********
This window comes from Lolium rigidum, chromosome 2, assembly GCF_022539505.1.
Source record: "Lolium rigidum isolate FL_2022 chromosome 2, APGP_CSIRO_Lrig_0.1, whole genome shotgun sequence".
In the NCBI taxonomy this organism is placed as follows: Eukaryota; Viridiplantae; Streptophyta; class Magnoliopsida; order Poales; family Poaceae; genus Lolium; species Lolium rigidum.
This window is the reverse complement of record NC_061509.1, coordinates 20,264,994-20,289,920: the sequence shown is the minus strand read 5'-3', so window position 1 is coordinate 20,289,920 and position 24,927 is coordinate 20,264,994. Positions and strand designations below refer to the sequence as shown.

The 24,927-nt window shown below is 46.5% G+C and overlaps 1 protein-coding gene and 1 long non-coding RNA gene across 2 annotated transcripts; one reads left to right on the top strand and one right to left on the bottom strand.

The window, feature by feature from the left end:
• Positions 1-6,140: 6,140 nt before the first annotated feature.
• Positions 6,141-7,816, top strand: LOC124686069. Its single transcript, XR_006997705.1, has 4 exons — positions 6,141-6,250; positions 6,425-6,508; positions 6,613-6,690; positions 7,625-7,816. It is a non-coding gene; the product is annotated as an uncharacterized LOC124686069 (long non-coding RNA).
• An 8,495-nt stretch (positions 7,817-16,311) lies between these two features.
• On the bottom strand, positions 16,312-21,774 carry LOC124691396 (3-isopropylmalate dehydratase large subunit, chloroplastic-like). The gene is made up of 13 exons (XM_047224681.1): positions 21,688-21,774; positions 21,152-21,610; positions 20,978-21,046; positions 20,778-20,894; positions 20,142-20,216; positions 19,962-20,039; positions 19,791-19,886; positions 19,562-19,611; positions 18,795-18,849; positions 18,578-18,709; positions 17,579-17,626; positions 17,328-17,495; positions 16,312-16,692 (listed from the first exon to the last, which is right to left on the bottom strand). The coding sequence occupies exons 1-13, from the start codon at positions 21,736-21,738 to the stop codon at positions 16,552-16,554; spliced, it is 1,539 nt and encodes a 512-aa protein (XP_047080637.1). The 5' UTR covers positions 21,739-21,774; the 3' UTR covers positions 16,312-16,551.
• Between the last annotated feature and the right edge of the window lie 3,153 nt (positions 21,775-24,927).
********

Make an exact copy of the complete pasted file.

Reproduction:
This window comes from Lolium rigidum, chromosome 2, assembly GCF_022539505.1.
Source record: "Lolium rigidum isolate FL_2022 chromosome 2, APGP_CSIRO_Lrig_0.1, whole genome shotgun sequence".
In the NCBI taxonomy this organism is placed as follows: Eukaryota; Viridiplantae; Streptophyta; class Magnoliopsida; order Poales; family Poaceae; genus Lolium; species Lolium rigidum.
This window is the reverse complement of record NC_061509.1, coordinates 20,264,994-20,289,920: the sequence shown is the minus strand read 5'-3', so window position 1 is coordinate 20,289,920 and position 24,927 is coordinate 20,264,994. Positions and strand designations below refer to the sequence as shown.

The 24,927-nt window shown below is 46.5% G+C and overlaps 1 protein-coding gene and 1 long non-coding RNA gene across 2 annotated transcripts; one reads left to right on the top strand and one right to left on the bottom strand.

The window, feature by feature from the left end:
• Positions 1-6,140: 6,140 nt before the first annotated feature.
• Positions 6,141-7,816, top strand: LOC124686069. Its single transcript, XR_006997705.1, has 4 exons — positions 6,141-6,250; positions 6,425-6,508; positions 6,613-6,690; positions 7,625-7,816. It is a non-coding gene; the product is annotated as an uncharacterized LOC124686069 (long non-coding RNA).
• An 8,495-nt stretch (positions 7,817-16,311) lies between these two features.
• On the bottom strand, positions 16,312-21,774 carry LOC124691396 (3-isopropylmalate dehydratase large subunit, chloroplastic-like). The gene is made up of 13 exons (XM_047224681.1): positions 21,688-21,774; positions 21,152-21,610; positions 20,978-21,046; positions 20,778-20,894; positions 20,142-20,216; positions 19,962-20,039; positions 19,791-19,886; positions 19,562-19,611; positions 18,795-18,849; positions 18,578-18,709; positions 17,579-17,626; positions 17,328-17,495; positions 16,312-16,692 (listed from the first exon to the last, which is right to left on the bottom strand). The coding sequence occupies exons 1-13, from the start codon at positions 21,736-21,738 to the stop codon at positions 16,552-16,554; spliced, it is 1,539 nt and encodes a 512-aa protein (XP_047080637.1). The 5' UTR covers positions 21,739-21,774; the 3' UTR covers positions 16,312-16,551.
• Between the last annotated feature and the right edge of the window lie 3,153 nt (positions 21,775-24,927).